A 1992 National Research Council (NRC) report concluded, “Improvements in vehicle fuel economy will have indirect environmental impacts. For example, replacing the cast iron and steel components of vehicles with lighter weight materials (e.g., aluminum, plastics, or composites) may reduce fuel consumption but would generate a different set of environmental impacts, as well as result in different kinds of indirect energy consumption.”
“automakers have an incentive to offset the costs associated with improving fuel efficiency by spending less complying with federal pollution standards with which they currently over-comply.”
“I, for one, am far from convinced that higher CAFE standards would increase the costs of making a car. In fact, insofar as they encouraged auto makers to make smaller cars and fewer SUVs, higher CAFE standards might even decrease the costs of making a car. Remember that cheaper cars, as a rule, are actually more fuel-efficient, not less.”
Fuel economy standards help reduce the amount of gasoline consumers use in traveling where they want to go. This means that they spend less on gasoline and have more money to spend on other things.
“For instance, the savings from buying a more fuel-efficient vehicle can offset the added cost of technology in less than a year by using technologies that are already available and manufacturing vehicles that achieve the CAFE standards and even go beyond them.”
“Michigan lawmakers year after year shielding Detroit from pressure to innovate on higher mileage standards, even though Detroit’s failure to sell more energy-efficient vehicles has clearly contributed to its brush with bankruptcy, its loss of market share to Toyota and Honda — whose fleets beat all U.S. automakers in fuel economy in 2007 — and its loss of jobs. G.M. today has 73,000 working U.A.W. members, compared with 225,000 a decade ago. Last year, Toyota overtook G.M. as the world’s biggest automaker.”
“Here are the facts: Thanks to the Michigan delegation, U.S. mileage standards for passenger car fleets have been frozen at 27.5 miles per gallon since 1985. Light trucks are even worse[…]Japan and Europe already have much better mileage standards for their auto fleets than the U.S. They both have many vehicles that could meet the U.S. goal for 2020 today, and they are committed to increasing their fleet standards toward 40 m.p.g. and above in the coming decade.”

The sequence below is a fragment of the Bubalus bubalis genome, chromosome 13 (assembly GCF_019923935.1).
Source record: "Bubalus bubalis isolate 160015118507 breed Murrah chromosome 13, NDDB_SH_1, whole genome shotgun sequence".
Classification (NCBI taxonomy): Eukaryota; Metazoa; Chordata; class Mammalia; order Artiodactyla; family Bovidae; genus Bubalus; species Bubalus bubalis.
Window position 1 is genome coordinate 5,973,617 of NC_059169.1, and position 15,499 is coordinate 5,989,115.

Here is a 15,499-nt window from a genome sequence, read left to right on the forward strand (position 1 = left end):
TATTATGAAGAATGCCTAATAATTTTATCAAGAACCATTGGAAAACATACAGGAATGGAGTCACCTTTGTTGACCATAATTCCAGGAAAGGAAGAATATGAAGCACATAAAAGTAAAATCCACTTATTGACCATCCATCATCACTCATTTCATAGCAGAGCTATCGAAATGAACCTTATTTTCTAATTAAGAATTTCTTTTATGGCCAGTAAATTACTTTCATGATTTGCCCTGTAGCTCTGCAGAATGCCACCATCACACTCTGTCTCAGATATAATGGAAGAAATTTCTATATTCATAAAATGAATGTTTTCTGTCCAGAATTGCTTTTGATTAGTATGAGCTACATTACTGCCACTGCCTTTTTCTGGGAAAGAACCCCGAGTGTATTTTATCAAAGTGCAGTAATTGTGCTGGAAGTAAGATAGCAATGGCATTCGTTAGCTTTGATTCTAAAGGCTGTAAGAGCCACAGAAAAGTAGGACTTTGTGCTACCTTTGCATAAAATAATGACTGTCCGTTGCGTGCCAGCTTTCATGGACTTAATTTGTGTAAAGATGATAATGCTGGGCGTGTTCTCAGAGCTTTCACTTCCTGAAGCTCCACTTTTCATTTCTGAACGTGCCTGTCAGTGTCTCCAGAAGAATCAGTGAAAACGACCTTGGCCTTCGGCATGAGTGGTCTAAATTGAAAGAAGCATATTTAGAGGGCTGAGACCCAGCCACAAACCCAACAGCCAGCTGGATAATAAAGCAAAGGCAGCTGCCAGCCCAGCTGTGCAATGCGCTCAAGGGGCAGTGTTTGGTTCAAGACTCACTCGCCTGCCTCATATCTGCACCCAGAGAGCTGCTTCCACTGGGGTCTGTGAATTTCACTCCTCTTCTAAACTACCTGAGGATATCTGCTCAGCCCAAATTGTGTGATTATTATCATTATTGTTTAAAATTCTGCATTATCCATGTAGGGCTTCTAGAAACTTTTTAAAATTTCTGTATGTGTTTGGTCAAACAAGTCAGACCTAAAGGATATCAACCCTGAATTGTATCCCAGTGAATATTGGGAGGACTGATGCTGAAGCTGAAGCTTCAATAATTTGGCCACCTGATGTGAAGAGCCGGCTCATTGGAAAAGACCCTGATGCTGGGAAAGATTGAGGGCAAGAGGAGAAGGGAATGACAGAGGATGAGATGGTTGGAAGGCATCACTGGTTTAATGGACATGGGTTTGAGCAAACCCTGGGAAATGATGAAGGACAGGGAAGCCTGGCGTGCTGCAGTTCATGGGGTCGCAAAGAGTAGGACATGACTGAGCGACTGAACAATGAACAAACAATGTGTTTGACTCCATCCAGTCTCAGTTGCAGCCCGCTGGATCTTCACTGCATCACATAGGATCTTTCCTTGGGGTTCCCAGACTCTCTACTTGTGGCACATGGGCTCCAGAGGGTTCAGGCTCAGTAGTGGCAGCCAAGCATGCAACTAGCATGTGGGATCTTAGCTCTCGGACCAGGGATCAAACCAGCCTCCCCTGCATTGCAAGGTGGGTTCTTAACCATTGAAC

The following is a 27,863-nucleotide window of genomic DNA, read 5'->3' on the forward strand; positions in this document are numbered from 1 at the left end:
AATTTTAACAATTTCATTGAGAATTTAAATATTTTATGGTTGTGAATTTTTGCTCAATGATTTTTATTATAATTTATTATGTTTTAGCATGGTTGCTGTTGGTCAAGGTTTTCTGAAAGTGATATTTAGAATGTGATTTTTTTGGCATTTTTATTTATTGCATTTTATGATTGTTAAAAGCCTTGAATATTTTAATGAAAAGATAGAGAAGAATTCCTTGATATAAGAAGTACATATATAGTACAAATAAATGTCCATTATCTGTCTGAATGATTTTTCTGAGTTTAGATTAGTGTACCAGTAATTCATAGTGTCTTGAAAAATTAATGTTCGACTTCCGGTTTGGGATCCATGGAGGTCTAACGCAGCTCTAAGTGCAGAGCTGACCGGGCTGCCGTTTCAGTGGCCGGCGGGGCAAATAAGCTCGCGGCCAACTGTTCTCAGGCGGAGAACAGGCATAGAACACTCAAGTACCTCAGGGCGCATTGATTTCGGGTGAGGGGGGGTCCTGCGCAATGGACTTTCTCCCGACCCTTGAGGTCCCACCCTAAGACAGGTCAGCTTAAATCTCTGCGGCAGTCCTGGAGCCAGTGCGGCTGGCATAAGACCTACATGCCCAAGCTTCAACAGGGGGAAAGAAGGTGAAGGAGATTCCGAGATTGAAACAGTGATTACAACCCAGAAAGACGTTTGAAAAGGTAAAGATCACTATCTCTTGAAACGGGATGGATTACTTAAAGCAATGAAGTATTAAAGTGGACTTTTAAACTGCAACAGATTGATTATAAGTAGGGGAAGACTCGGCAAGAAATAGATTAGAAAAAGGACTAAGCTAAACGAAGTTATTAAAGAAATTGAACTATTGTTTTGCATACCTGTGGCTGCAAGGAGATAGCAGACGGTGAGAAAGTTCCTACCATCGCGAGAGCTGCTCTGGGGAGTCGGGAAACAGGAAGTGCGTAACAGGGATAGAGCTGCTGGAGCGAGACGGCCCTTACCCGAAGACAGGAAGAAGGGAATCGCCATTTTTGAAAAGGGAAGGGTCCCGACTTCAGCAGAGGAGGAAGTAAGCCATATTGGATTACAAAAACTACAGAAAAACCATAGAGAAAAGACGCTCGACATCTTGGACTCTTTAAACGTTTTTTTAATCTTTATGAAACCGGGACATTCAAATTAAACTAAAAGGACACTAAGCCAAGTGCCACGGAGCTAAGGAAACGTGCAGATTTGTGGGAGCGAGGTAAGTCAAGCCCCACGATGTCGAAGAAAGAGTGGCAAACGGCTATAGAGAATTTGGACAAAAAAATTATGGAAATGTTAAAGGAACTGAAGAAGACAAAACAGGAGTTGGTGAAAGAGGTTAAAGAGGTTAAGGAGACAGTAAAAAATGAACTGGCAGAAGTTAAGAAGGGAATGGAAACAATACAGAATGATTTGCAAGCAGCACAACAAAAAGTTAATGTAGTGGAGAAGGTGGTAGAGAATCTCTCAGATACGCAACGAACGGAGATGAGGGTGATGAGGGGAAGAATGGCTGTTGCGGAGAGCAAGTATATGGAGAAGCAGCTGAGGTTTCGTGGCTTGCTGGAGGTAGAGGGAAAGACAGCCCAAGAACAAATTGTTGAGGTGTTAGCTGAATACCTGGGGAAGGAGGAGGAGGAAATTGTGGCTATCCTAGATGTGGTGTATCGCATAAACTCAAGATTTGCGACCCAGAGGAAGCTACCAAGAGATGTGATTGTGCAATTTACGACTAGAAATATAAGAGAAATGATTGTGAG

Fuel economy standards require regulatory agencies, which can fill jobs. In addition, creating more fuel-efficient vehicles requires innovation by auto-makers, which stimulates action and jobs in the industry.
“Michigan lawmakers year after year shielding Detroit from pressure to innovate on higher mileage standards”.
NADA chairwoman Annette Sykora said in February 2008, “The consumer will decide what works and what doesn’t. It’s that simple. You can’t wave a government wand and make consumers buy a particular type of vehicle. This is not Europe.”
“The car manufacturers are partly right: It’ll cost lots of money to change over their product mix from big cars to more fuel-efficient models, to use lighter-weight materials and to develop new technology.”
“Of course, it’s easy to wag a finger at ‘wasteful’ pick-ups and SUVs from the halls of Congress — and the editorial pages of big city newspapers. But the fact is many people (farmers, people with trailers to pull or large families to haul, contractors, etc.) simply need these kinds of vehicles — and nothing else will do. You can’t tow 9,000 pounds with a Camry. Sometimes, miles-per-gallon is not the sole reason for buying a vehicle.”
“Recognizing that burning less fuel is beneficial for a multitude of reasons, those countries employ an array of policies designed to encourage frugality. Some countries have a higher sales tax on cars with bigger engines. The fuel itself is taxed, making its purchase sting enough that consumers are willing to sacrifice some interior space. The tax on diesel fuel is lower, encouraging sales of more fuel-efficient diesel-powered models. Friedman seeks to be seen as punishing “Detroit” rather than the little guy. And the little guy is a factor. People with lower income spend a proportionally higher amount of their money on gas, so liberals are reluctant to tax them directly.”